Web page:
Does the word “research” give you the shivers? Dark memories of term papers or visions of endless numbers and figures? Well, it’s the first Friday of June (already!), and A Drift of Quills is here to show you what research means to fiction writers!
“My name is Robin and I am a member of Researchers Anonymous…”
I blame it on my mother. I read a lot when I was a little girl. When I’d come across a word I didn’t know, I’d ask Mom what it meant. She invariably sent me to the dictionary.
A hundred years later (okay, not quite a hundred…) I find myself somewhat suspicious of her motivations. Did she actually (sometimes) not know the definition? Or was that just her way of making me an independent, curious wordie?
A Drift of Quills is back on this beautiful First Friday! This month we’re talking about tough writing challenges we’ve faced, and how we’ve resolved them. And—we’ve got a guest! We’re so pleased to welcome P.S. Broaddus, who has recently released his debut middle-grade fantasy novel.
My partners in this month’s endeavor will probably not be glad that I’ve procrastinated writing this until the last minute (I have a laundry list of excuses reasons!), but it’s given me the opportunity to get a sneak peak at what they’ve chosen to write about.
My calendar says a book review is supposed to go in this spot. Oops?
I’m reading a book! Actually, I’m reading three. Chronologically, the first one I started is not holding my attention very well, which is why #2 happened. However, the offer a free ARC leaped into my lap (You might have seen it in my Teaser Tuesday posts here and here…). It came with a “read by” date, so it elbowed #1 and #2 aside.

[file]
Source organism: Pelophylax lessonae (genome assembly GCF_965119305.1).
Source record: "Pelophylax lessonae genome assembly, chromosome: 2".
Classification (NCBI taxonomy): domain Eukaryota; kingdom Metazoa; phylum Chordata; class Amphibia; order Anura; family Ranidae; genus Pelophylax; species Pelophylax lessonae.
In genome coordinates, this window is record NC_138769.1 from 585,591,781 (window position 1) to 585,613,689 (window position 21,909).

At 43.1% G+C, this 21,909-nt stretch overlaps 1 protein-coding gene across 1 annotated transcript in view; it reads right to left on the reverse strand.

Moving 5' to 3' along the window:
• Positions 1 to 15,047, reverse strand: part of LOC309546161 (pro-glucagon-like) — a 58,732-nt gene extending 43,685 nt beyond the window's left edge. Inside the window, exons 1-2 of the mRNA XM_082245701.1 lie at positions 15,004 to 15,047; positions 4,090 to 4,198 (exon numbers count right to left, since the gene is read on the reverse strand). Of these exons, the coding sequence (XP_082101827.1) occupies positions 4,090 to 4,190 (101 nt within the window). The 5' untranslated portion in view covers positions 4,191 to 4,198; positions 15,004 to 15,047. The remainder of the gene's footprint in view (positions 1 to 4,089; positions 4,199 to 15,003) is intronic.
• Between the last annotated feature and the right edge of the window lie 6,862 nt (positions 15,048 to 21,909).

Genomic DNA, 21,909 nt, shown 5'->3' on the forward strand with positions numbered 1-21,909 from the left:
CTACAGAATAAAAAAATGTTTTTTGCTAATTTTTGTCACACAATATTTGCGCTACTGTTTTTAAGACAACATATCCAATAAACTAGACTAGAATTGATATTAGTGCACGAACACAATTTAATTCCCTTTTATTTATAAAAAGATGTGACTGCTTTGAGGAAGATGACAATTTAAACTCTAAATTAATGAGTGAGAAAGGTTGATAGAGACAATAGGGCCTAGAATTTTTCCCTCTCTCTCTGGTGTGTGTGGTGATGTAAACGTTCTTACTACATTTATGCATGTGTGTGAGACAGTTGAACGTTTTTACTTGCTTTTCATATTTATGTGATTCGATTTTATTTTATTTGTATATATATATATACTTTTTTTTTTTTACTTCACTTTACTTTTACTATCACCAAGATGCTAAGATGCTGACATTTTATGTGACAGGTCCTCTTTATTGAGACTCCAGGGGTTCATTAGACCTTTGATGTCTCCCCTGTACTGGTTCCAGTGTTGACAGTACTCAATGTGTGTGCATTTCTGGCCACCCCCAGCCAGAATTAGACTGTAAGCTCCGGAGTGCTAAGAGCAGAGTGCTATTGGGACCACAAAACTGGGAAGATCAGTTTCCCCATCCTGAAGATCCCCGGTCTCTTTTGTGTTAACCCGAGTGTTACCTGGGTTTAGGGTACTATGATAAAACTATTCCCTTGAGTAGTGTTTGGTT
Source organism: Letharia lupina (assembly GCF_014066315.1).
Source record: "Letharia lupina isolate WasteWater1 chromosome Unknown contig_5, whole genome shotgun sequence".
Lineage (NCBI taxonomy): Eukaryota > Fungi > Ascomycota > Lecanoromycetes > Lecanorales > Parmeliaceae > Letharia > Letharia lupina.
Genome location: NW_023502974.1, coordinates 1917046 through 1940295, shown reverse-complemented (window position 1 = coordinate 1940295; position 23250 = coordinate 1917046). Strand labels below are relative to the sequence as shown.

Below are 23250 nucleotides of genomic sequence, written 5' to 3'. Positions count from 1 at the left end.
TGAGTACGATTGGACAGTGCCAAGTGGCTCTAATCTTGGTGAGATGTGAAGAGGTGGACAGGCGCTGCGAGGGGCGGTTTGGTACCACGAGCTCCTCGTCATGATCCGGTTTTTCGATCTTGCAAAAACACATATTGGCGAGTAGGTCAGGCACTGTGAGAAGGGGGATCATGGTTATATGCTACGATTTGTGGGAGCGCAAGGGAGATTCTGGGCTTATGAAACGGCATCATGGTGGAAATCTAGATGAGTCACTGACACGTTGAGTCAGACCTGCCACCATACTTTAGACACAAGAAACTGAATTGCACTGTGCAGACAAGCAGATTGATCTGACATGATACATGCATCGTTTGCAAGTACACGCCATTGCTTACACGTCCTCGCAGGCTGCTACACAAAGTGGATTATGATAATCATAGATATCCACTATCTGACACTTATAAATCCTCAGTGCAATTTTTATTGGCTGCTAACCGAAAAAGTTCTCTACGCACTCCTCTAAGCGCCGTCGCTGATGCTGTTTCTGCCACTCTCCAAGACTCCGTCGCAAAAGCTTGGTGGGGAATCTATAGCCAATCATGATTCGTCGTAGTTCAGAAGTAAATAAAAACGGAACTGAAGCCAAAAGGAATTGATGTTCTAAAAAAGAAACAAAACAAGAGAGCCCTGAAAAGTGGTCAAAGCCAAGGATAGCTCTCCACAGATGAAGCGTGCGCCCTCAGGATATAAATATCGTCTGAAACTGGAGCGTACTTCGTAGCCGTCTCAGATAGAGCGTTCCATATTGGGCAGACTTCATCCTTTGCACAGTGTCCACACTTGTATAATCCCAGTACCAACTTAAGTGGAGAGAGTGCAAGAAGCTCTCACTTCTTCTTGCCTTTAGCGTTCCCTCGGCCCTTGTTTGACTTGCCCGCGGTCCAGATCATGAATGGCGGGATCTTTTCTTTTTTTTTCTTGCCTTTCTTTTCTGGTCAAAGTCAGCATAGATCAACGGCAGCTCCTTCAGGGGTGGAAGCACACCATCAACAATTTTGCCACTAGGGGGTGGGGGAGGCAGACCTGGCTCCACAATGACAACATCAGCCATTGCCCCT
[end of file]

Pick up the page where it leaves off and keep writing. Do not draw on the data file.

Aaaand I haven’t finished it. It is hovering on the brink of landing in my DNF pile.
In the meantime, there’s been Spring. (Yay! Warmth! Buds! Birds! RAIN!)
There’s been a (feeble) attempt to organize some of the messes I’ve collected.
And there’s been writing.
Yes, it’s true. I know it’s hard to believe at this point, but I am plugging along like a veritable herd of turtles.
I finished the first draft of Book 1. I dove into Book 2.
What Do You Mean, “Epic”?
I’ve contemplating turning the whole thing into one book, and I swivel back and forth crazily on the final decision. In the meantime, since Book 2 is so intimately connected to Book 1, I’m writing it separately.
The entire story is long.
I like long books! My friends like long books! The names of a few epic fantasy authors immediately leap to mind—And if we each made a list we’d probably get at least one duplicate!
“So it seems that I’m far from being the only Epic Fantasy writer struggling with a high word count.”
I want the “epic” part of my novel to be about its awesomeness, not its awesome size, so I still need to carve out the fat.
In that same article, Ms. Castellan gives a great example of how it really is possible to put your book on a diet that will make it shine like a star:
“YA Epic Fantasy author Sarah J. Maas did just that with her 240k-word novel Throne of Glass back in 2008. And guess what? She got rejected. She did eventually get an agent with her manuscript at 145k words. And guess what? She got rejected by editors. Throne of Glass was finally published in August 2012, with a final word count of… a little over 100K words.” (Read the entire article here)
I feel encouraged!
Bookending for the Wordy